NEW YORKOl' Dirty Bastard was a larger-than-life character. Now, the Wu-Tang Clan rapper has a eulogy that's as extravagant as he was with the documentary "Dirty: One Word Can Change the World."

The long-in-the-making project was finally released as a straight-to-DVD set Tuesday. To celebrate the project, ImageNation presented a screening at the National Black Theatre in Harlem last night. ODB's mother, Cherry Jones, and other family members attended the intimate affair.

"Dirty," directed by ODB's cousin Raison Allah, set out to answer the question: Who was Dirty? The charismatic and often-troubled rapper went by as many monikers as there were members of the Wu, from Big Baby Jesus to Osirus to Ason Unique. Throughout the 90-minute project, all the members of the Clan, Wu affiliate groups and relatives supply the answer.

"He did a lot of good for people," his grandmother said. "All the harm he did was to himself."

In one of the most touching moments in "Dirty," the rapper's parents sit together on camera and recall some of their son's most memorable antics.

"When they told him to lay down, he said, 'Catch me running,' " she explained of the time the rapper was shot in the back after a robbery attempt against him.

His father wasn't nearly as playful when he discussed ODB's infamous visit to the welfare office in a limousine with MTV News.

"He was the master of publicity," he said.

Wu-Tang rapper U-God and Sticky Fingaz recounted Dirty's controversial stage crash at the Grammy Awards.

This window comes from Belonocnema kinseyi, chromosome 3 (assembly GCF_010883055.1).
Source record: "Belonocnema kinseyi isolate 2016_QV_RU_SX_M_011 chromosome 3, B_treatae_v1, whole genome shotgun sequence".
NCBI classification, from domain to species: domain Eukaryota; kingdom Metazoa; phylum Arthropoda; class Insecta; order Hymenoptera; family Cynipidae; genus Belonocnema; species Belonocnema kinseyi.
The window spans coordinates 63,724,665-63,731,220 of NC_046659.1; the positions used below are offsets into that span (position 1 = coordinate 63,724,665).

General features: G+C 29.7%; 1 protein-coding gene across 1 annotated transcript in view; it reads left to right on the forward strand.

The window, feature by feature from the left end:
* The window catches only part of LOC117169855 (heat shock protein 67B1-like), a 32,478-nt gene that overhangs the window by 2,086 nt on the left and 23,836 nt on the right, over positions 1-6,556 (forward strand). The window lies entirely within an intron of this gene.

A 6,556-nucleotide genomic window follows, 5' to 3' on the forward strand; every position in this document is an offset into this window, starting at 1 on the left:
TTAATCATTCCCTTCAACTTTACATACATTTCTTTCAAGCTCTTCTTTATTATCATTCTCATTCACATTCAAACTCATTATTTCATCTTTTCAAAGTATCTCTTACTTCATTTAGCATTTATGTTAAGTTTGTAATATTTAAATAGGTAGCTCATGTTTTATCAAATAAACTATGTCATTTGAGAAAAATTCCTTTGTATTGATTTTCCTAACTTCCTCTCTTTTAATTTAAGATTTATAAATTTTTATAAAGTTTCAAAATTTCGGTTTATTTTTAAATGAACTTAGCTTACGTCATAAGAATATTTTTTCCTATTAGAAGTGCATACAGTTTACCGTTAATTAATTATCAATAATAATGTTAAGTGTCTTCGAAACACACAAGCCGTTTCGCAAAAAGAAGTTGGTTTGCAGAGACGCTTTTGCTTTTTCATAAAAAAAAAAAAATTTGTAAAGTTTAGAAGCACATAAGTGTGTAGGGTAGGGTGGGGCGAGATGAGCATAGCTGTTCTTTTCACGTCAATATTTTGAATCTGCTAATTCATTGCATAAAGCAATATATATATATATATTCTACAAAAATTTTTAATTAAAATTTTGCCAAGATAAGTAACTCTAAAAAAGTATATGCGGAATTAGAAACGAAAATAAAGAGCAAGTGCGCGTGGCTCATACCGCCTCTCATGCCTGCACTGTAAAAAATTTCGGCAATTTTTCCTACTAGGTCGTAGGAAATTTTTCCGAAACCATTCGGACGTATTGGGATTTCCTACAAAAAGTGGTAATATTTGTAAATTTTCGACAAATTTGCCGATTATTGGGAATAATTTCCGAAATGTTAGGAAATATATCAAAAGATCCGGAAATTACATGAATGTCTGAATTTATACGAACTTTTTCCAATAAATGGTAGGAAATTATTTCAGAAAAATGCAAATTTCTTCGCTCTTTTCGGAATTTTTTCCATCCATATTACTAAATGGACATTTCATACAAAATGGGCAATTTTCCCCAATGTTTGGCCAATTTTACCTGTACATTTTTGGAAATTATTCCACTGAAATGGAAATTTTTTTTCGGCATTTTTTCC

The day before his Grammy antics, ODB made headlines when he rescued a 4-year-old girl who was trapped underneath a car after being struck by the vehicle. The girl, Maati Lavell, and her mother spoke about the incident, praising Dirty for his bravery in the moment.

But toward the end of the film, friends and family of the late rapper — who died in November 2004 — grow somber as they recall his last year alive. The rapper was jailed and institutionalized after a series of probation violations and bizarre behavior. They claim the medication Dirty was forced to take, coupled with the rapper feeling pressured to live up to his many monikers, ultimately led to his demise.

"That medicine changed him," one of his younger cousins explained. "It changed him in a way he couldn't help it."

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